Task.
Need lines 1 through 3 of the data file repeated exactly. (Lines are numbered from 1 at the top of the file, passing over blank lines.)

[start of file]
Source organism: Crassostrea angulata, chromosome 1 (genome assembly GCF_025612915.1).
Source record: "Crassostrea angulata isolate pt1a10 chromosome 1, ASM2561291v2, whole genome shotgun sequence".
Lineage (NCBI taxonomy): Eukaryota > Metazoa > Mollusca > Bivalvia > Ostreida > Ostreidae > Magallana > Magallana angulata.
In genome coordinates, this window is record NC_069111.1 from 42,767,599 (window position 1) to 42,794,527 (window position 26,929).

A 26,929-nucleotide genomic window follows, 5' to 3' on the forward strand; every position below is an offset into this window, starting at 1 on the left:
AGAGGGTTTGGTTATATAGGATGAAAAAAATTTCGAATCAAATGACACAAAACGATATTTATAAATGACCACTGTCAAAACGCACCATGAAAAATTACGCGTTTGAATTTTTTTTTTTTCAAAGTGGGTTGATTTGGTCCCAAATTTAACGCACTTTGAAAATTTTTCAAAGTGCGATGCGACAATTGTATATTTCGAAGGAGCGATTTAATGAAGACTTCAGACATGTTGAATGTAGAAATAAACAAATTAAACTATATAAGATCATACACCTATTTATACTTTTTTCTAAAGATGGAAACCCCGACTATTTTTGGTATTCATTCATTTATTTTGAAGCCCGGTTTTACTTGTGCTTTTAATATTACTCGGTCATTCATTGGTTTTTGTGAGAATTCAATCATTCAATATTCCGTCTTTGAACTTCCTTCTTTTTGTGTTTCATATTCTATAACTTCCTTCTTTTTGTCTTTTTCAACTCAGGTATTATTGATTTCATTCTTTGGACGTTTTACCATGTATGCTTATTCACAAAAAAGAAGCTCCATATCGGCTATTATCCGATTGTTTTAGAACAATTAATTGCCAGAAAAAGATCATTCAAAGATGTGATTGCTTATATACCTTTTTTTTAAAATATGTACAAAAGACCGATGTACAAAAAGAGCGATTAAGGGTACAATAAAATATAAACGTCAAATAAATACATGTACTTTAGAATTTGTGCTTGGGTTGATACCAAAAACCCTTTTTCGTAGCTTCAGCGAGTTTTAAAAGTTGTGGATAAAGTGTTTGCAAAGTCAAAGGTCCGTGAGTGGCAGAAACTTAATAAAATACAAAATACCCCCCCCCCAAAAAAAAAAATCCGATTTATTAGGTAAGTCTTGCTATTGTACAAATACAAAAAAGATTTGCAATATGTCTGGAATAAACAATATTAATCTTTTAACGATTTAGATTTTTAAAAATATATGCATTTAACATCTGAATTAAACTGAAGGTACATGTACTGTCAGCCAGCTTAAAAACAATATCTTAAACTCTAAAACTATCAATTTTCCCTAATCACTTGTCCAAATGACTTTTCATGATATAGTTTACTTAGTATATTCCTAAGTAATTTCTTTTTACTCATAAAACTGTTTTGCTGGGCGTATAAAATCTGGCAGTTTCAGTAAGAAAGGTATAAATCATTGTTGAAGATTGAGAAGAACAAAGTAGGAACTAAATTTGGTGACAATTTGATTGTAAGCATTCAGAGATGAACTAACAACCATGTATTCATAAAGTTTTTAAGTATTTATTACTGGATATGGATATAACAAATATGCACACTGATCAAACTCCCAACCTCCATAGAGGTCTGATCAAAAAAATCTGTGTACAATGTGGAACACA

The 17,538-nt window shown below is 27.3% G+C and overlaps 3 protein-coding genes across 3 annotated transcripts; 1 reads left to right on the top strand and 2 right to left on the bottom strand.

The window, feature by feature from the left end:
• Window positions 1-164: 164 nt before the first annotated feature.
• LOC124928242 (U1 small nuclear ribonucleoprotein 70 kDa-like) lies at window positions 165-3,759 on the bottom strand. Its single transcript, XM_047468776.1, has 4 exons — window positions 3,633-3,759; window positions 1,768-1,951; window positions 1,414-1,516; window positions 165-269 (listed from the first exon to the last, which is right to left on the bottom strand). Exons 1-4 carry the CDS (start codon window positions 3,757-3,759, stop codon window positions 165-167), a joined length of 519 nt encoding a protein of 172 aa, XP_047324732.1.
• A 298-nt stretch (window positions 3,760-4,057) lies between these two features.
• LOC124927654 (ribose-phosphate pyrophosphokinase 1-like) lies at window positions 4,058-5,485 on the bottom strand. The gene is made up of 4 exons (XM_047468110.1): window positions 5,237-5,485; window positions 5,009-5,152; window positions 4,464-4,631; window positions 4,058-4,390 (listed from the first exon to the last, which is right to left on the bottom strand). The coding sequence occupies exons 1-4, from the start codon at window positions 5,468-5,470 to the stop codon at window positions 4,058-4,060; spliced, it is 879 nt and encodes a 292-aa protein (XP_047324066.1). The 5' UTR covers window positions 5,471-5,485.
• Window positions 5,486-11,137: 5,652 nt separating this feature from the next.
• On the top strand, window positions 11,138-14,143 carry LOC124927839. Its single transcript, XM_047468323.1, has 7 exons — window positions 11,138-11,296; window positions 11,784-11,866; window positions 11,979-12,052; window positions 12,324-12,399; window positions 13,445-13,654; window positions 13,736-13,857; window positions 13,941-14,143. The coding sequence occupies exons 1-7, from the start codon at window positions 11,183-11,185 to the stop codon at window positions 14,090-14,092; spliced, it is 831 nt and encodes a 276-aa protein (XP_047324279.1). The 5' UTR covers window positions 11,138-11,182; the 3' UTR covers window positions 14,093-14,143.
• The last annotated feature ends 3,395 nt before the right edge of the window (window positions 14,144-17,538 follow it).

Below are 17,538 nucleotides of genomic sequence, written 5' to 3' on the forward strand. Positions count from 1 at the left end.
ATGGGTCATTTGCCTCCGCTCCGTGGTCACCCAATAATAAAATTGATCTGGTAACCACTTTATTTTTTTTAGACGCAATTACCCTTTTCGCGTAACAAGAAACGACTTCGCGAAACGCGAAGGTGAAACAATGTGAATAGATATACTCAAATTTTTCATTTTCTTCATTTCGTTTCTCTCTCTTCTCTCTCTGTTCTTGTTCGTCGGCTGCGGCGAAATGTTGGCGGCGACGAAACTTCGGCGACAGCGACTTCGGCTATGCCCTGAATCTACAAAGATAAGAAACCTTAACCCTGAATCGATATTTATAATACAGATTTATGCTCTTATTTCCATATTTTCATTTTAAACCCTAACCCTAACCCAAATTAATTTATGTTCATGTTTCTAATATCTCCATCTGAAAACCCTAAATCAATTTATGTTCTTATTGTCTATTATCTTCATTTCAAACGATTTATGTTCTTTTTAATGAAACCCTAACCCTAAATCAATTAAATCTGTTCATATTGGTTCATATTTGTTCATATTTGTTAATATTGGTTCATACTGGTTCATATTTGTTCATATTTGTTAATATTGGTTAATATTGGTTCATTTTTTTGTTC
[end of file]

Source organism: Crassostrea angulata, chromosome 1 (genome assembly GCF_025612915.1).
Source record: "Crassostrea angulata isolate pt1a10 chromosome 1, ASM2561291v2, whole genome shotgun sequence".
Lineage (NCBI taxonomy): Eukaryota > Metazoa > Mollusca > Bivalvia > Ostreida > Ostreidae > Magallana > Magallana angulata.